1 December 2019
I remember in the early 1950s on a clear and extremely lucky night in Northern Indiana, the skies were actually unpolluted enough to see slight colorings of the Aurora Borealis. Sometimes, faint colorations of the Aurora can be sighted in Northern Minnesota. As Agent Fox Mulder knows, the Aurora is out there somewhere. This week, I am in Lapland in search of those colorful curtains of dancing light.
My friend Nancy and I spent our Thanksgiving flying a big bird rather than eating one. Departing the US, we escape massive storms and vigorous snow to fly into a region of intense cold and even more active weather systems.
We stayed the night at the Helsinki Airport Hotel Pilotti before boarding our Finnair flight to Ivalo, some hour and a half north and about 200 miles beyond the Arctic Circle. Ivalo is a Finnish Lapland village known for sightings of the Northern Lights and as the folkloric home of Santa Claus. I hope to sight at least one of these during our time in Finland and it is not the one with the red hat.
We book a room at Hotel Kultahippu (Gold Nugget). Its lounge is warm and lively. I am in gastronomic heaven dining on Escarcots, a dish of huge snails submerged in a hollandaise sauce with small chunks of reindeer. We met a new Finnish friend, Unto, who introduces us to Jägermeister and after our third shot all global problems were solved.
During Ivalo’s brief 2-3 hours of daylight, we take bracing walks while acclimating to Arctic weather. There is lots of snow, the temperature is a freezing -4 Celsius, and amazingly we are not the only crazy people hiking down the plowed footpaths.
I was told to dress for the dry cold of the Arctic, supposedly a cold that is pleasantly different than freezing cold temperatures experienced elsewhere. Bundled in layers, each extremity covered and protected from the elements, I soon learned that perhaps these Laplanders are correct. So what are the major differences between dry cold and damn freezing cold?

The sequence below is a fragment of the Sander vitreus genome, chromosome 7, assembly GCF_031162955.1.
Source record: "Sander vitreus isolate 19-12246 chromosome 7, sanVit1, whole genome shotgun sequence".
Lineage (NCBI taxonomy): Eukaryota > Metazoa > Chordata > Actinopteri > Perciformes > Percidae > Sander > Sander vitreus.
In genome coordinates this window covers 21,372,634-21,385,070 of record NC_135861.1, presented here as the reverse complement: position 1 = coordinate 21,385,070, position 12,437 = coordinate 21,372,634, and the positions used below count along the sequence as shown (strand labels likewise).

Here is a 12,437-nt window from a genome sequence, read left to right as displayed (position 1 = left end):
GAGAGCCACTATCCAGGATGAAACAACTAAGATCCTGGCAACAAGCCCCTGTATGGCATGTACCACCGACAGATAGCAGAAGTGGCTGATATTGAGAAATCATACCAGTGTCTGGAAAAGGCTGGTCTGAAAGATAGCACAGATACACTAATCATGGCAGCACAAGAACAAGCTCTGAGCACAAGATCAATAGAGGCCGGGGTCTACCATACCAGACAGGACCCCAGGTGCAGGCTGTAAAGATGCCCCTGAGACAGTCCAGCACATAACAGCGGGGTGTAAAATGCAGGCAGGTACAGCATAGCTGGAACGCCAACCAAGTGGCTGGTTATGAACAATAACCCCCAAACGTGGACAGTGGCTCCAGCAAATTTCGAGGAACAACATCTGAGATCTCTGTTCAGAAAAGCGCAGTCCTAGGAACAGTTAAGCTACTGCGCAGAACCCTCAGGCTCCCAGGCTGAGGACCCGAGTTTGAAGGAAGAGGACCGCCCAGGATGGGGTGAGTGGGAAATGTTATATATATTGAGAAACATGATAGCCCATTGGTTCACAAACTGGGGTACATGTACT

The first thing I notice is there is little condensation. Kids here miss the fun of seeing their breath fog the air. They also miss having an icy ski mask freeze to their face. Also, the snow doesn’t cling to clothing as it is so dry it just dusts off. This also means kids generally can’t make snowmen or throw snowballs at each other. The snow, though on the ground for a few days, is still white and fluffy; one doesn’t shovel snow here as much as sweep it away. And in general, I’m not seeing the layers of ice generally created by the melting and refreezing of snow. At the same time, even a gentle breeze can create blinding clouds of snow and dangerous whiteouts.
The roads and walking paths are neatly plowed. Shoppers are pushing ski-carts and are undaunted by the cold and lack of sun.
On 26 November at 12:06pm, the sun exited their horizon, not to return before 11:56 on 17 January. Currently, there exists a dull twilight lasting about three hours. Breakfast at 11am is in dusk and one has about two more hours for a walk before it is dark. I believe all the Christmas lights are indicative of attempts to brighten an otherwise dark day. Perhaps it is hardest to adjust to this lack of luminescence.
Dressed in layers of my unused ski paraphernalia, I ask myself, “What am I doing here?” I swore last winter as I left a very cold Minneapolis, I would never visit cold weather again. I am used to 60-70 degrees even in winter. I gave up skiing down mountains a few years ago. So why the Hell am I in Finland?